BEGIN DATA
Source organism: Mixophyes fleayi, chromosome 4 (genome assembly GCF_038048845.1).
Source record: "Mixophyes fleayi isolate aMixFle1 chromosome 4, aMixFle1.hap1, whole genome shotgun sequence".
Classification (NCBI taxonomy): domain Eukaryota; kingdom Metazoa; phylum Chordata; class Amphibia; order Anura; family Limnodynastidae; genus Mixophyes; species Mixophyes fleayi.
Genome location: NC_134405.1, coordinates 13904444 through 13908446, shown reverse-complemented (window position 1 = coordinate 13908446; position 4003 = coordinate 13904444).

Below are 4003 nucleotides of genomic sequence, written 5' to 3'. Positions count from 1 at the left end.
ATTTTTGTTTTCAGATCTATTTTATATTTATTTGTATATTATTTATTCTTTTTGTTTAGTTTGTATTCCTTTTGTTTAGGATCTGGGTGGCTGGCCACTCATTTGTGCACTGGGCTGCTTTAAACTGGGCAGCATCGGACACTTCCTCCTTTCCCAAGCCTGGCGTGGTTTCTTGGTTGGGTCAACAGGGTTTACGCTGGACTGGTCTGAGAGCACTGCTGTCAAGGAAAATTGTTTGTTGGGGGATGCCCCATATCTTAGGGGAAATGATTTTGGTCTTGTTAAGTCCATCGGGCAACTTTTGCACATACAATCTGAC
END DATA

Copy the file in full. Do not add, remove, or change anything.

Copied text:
Source organism: Mixophyes fleayi, chromosome 4 (genome assembly GCF_038048845.1).
Source record: "Mixophyes fleayi isolate aMixFle1 chromosome 4, aMixFle1.hap1, whole genome shotgun sequence".
Classification (NCBI taxonomy): domain Eukaryota; kingdom Metazoa; phylum Chordata; class Amphibia; order Anura; family Limnodynastidae; genus Mixophyes; species Mixophyes fleayi.
Genome location: NC_134405.1, coordinates 13904444 through 13908446, shown reverse-complemented (window position 1 = coordinate 13908446; position 4003 = coordinate 13904444).

Below are 4003 nucleotides of genomic sequence, written 5' to 3'. Positions count from 1 at the left end.
ATTTTTGTTTTCAGATCTATTTTATATTTATTTGTATATTATTTATTCTTTTTGTTTAGTTTGTATTCCTTTTGTTTAGGATCTGGGTGGCTGGCCACTCATTTGTGCACTGGGCTGCTTTAAACTGGGCAGCATCGGACACTTCCTCCTTTCCCAAGCCTGGCGTGGTTTCTTGGTTGGGTCAACAGGGTTTACGCTGGACTGGTCTGAGAGCACTGCTGTCAAGGAAAATTGTTTGTTGGGGGATGCCCCATATCTTAGGGGAAATGATTTTGGTCTTGTTAAGTCCATCGGGCAACTTTTGCACATACAATCTGAC